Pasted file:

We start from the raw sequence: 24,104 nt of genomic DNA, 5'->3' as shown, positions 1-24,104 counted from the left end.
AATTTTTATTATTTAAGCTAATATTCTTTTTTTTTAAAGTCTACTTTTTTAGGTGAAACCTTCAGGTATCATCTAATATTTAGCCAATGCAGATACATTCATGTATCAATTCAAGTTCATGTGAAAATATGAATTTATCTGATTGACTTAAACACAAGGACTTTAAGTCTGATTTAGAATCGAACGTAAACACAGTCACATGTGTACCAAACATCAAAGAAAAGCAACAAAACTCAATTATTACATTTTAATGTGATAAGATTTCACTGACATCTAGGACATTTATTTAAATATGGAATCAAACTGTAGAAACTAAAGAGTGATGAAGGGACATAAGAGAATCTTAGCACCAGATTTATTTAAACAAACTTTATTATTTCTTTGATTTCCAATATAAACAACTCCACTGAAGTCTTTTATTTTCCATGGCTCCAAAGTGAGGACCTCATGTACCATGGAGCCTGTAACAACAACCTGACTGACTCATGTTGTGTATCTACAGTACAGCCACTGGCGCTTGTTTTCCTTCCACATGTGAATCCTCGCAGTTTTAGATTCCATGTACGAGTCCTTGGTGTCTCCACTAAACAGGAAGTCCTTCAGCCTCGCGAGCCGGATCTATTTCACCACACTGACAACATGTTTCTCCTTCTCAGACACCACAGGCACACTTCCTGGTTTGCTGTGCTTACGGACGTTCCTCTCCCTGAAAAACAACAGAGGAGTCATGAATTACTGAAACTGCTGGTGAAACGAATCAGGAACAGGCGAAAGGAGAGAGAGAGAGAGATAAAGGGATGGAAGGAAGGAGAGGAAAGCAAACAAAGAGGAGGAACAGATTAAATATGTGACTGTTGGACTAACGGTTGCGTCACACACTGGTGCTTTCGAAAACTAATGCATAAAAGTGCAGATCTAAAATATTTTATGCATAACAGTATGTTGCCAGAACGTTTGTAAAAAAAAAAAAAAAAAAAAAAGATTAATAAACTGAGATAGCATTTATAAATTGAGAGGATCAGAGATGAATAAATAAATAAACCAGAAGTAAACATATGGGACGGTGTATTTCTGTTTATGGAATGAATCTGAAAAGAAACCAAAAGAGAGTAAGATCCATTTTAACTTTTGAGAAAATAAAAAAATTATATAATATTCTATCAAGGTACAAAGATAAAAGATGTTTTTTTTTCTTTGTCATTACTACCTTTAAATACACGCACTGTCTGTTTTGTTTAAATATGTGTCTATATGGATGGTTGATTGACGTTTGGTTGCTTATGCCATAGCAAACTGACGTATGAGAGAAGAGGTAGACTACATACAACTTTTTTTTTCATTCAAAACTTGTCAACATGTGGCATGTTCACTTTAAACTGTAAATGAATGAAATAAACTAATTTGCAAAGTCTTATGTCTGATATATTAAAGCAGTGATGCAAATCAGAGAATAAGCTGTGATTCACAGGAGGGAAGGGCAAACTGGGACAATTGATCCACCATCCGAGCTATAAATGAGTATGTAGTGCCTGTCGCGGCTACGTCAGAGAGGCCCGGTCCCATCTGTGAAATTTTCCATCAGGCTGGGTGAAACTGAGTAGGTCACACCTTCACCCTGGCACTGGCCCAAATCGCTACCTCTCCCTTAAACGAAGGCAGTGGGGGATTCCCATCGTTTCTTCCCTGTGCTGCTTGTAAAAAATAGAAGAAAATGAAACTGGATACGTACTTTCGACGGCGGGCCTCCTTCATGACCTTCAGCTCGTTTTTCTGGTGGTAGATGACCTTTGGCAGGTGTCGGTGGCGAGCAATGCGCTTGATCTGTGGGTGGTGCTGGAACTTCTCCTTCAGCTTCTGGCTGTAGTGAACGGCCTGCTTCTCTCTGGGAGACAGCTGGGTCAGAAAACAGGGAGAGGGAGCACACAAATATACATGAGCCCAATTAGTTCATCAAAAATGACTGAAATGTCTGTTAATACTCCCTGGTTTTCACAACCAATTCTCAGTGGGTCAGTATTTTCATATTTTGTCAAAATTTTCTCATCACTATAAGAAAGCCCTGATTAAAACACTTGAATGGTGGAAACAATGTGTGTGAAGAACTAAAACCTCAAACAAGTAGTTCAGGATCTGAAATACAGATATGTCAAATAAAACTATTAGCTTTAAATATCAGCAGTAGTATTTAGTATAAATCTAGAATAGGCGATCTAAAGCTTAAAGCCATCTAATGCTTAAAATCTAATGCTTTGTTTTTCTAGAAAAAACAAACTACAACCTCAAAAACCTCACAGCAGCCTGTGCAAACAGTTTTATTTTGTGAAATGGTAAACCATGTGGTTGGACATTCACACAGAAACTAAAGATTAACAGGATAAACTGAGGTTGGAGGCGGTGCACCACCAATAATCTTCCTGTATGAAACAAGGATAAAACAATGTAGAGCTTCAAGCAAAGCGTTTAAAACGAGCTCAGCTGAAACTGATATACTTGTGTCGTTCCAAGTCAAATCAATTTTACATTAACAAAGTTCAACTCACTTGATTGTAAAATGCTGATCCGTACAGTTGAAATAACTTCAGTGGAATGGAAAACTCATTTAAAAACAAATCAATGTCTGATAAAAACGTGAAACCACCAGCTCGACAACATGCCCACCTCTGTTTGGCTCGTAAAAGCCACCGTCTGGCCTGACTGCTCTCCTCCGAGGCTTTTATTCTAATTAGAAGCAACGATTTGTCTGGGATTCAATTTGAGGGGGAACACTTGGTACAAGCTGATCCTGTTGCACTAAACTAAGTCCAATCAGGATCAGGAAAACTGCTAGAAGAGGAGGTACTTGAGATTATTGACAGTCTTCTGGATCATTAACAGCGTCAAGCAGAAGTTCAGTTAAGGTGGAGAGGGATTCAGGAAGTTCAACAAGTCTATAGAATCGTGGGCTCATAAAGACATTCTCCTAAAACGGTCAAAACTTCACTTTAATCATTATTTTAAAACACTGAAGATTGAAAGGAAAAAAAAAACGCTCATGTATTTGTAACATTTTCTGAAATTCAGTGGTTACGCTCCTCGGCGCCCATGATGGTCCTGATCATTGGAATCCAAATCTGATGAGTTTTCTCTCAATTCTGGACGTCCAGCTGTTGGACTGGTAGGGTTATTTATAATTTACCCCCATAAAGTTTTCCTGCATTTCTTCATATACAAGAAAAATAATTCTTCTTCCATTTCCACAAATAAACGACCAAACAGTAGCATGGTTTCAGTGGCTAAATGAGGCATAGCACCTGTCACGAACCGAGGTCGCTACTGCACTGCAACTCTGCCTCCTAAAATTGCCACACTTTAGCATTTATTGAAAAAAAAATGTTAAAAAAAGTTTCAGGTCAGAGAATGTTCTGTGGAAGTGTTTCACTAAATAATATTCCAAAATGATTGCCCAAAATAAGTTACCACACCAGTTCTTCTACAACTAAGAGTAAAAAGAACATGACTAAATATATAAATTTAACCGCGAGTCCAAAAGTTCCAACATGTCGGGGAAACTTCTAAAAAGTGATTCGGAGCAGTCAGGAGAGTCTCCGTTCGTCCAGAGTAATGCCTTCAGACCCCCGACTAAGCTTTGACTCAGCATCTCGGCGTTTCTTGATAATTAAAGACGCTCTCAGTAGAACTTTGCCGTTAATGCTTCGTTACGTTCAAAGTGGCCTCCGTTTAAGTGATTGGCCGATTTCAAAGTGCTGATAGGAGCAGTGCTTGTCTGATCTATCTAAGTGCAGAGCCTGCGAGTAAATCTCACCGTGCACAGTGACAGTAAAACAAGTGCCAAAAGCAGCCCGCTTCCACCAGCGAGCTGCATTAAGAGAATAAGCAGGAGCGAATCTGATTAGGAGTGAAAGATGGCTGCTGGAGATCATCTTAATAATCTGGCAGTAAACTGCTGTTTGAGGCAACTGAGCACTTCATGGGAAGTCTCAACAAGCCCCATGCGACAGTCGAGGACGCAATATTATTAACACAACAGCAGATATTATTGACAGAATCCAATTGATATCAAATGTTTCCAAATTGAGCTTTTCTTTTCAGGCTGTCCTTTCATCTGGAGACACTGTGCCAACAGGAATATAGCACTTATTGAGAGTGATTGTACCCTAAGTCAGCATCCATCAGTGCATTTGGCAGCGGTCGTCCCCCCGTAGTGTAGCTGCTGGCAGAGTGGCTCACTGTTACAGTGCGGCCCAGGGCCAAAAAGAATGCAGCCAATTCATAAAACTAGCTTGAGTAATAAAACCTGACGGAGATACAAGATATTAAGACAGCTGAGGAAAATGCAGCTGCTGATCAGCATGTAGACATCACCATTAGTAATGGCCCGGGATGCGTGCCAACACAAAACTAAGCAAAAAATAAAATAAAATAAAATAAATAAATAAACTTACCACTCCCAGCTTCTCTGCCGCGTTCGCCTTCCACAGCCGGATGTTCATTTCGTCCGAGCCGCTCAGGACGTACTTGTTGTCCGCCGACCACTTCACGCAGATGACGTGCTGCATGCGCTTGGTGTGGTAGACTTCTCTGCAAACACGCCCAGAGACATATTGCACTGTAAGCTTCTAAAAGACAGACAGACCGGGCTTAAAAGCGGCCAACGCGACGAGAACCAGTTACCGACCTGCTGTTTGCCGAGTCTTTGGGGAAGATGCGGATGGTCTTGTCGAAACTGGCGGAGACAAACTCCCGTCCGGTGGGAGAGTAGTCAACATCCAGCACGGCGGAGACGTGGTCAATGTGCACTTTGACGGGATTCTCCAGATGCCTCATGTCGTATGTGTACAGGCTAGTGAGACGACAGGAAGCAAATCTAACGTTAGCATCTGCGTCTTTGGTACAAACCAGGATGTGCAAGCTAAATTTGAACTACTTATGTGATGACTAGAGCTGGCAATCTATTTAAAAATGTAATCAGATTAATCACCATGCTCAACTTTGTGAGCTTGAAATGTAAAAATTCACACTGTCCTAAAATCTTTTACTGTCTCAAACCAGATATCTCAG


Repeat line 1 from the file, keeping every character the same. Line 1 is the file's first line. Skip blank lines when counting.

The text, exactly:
We start from the raw sequence: 24,104 nt of genomic DNA, 5'->3' as shown, positions 1-24,104 counted from the left end.